Your grill set-up is going to use the ‘Snake Method.‘ After you’ve lit your charcoal chimney with about 15 starter briquettes in it, pull your leg out of the refrigerator (ok, not YOURS, the lamb!), inspect, dab off any excess moisture (if any) with a paper towel, let that leg air out, reapply some rub if needed. Once your charcoal in the chimney is ready, pour those hot coals at one end of the snake, making it the head of the snake. This is good for about a 225 - 250 degree temperature and up to six hours of cook time (depending on the size/length of the snake) as the snake burns from head to tail. Don’t forget to add a few chunks of fruit wood, chips or pellets, as they really do add to this preparation! To keep the leg moist, nestle one of those disposable foil pans into the open space at the bottom center of the grill. Add two cups of hot water to the pan. The pan serves two purposes, not only keeping the leg moist, but also catching the roast drippings during the cooking process for an Au jus. Get your grilling grate in position and place your leg, fat side up, in the center of the grate and put the lid on. That leg fat (flavor) is going to slowly sizzle down the sides of the meat adding to the texture and flavor of that meat, before it drips into the pan of deliciousness below. You want that, if you did fat side down, you just won’t get as good of a final product. Check your leg - do NOT turn - after about two hours. When your leg hits that magic 135 degree internal temperature mark (medium rare), about 3 to 4 hours depending on the size of the leg, it’s ready to pull and rest. Slice thin and ladle some of that Au jus over the top. Enjoy!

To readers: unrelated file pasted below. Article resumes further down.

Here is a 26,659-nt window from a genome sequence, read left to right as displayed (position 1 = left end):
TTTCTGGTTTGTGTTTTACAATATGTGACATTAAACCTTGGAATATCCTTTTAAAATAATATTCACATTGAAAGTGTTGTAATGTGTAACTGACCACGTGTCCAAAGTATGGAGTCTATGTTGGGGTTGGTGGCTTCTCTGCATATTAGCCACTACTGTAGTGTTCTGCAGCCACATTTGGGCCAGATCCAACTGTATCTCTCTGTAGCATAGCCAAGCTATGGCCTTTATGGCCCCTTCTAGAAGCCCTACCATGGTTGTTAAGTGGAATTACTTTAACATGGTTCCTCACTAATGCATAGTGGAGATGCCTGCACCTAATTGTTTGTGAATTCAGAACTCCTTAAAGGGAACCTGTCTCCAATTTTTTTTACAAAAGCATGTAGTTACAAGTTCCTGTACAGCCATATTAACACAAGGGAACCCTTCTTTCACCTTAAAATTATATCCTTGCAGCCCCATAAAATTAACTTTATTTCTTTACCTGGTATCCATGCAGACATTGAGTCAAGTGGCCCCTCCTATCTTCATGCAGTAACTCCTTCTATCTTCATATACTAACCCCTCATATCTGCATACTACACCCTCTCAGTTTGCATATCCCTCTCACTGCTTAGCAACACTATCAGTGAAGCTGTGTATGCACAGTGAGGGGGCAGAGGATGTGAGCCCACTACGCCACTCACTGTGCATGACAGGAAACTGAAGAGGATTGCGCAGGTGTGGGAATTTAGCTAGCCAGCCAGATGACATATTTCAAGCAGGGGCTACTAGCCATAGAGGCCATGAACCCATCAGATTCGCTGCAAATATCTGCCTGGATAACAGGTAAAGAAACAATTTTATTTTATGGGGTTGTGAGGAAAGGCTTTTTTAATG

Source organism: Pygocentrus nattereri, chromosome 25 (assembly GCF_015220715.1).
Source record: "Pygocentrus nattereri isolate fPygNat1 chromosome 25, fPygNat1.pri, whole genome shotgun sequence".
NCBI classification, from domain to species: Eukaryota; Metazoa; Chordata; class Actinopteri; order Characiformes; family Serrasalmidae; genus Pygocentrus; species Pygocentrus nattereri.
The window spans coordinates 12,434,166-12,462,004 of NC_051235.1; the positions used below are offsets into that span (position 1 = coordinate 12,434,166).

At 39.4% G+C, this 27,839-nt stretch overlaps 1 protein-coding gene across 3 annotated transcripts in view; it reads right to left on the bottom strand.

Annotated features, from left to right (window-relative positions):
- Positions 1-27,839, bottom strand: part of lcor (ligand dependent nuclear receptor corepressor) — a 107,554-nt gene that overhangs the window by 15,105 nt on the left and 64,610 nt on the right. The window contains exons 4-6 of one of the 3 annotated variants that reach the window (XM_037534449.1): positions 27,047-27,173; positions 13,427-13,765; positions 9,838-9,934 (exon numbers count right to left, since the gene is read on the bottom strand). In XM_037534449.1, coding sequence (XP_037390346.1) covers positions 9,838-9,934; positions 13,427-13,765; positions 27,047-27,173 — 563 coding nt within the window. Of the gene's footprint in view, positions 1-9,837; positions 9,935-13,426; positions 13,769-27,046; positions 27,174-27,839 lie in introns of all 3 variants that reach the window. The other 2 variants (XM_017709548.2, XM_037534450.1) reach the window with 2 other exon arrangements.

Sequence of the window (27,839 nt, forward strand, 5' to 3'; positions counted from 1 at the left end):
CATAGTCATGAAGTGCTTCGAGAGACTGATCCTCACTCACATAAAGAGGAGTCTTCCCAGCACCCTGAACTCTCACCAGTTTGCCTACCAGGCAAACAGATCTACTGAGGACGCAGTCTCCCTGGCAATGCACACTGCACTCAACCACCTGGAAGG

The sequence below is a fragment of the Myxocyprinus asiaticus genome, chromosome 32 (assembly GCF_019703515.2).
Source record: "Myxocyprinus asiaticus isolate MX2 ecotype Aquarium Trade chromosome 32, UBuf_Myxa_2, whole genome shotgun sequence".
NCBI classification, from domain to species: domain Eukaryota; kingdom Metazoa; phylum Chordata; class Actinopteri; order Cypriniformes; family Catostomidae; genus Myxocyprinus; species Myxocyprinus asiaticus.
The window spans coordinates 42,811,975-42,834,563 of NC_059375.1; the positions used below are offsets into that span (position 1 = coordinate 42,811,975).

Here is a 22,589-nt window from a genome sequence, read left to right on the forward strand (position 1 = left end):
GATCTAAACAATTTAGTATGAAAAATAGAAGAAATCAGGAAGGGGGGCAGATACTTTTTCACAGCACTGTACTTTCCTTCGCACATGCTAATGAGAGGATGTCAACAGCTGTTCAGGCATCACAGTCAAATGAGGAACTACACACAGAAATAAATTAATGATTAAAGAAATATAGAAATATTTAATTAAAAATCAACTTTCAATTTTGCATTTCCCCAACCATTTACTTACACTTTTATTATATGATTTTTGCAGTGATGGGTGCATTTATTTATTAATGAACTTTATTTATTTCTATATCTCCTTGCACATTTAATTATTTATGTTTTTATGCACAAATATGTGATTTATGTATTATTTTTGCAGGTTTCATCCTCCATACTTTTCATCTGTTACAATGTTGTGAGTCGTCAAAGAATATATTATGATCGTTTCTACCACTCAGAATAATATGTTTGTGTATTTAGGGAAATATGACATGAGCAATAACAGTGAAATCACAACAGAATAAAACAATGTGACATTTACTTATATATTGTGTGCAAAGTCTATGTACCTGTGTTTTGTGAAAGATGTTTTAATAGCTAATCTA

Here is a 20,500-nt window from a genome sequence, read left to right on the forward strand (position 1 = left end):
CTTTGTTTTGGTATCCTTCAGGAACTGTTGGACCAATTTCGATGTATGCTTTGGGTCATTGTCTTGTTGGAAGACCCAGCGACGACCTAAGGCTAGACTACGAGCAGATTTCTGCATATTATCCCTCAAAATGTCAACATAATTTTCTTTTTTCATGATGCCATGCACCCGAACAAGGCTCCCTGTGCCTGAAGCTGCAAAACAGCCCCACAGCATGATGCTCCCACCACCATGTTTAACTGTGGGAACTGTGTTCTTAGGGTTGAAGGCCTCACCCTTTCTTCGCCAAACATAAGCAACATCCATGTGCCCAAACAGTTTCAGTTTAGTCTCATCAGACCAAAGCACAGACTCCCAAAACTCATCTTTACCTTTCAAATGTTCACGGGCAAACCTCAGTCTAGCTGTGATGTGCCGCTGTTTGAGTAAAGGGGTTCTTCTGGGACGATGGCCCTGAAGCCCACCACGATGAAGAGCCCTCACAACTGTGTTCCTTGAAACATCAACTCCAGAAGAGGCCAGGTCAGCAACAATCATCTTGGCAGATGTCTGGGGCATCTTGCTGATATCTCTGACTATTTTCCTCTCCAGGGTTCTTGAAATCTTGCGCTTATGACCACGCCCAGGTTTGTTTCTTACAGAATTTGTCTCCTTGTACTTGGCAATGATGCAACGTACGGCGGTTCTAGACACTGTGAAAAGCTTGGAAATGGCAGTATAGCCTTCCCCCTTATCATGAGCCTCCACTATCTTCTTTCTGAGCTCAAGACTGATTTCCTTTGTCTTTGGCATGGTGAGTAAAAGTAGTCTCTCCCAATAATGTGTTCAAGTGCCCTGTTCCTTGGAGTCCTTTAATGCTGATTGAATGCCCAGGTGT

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Located in Penn Landing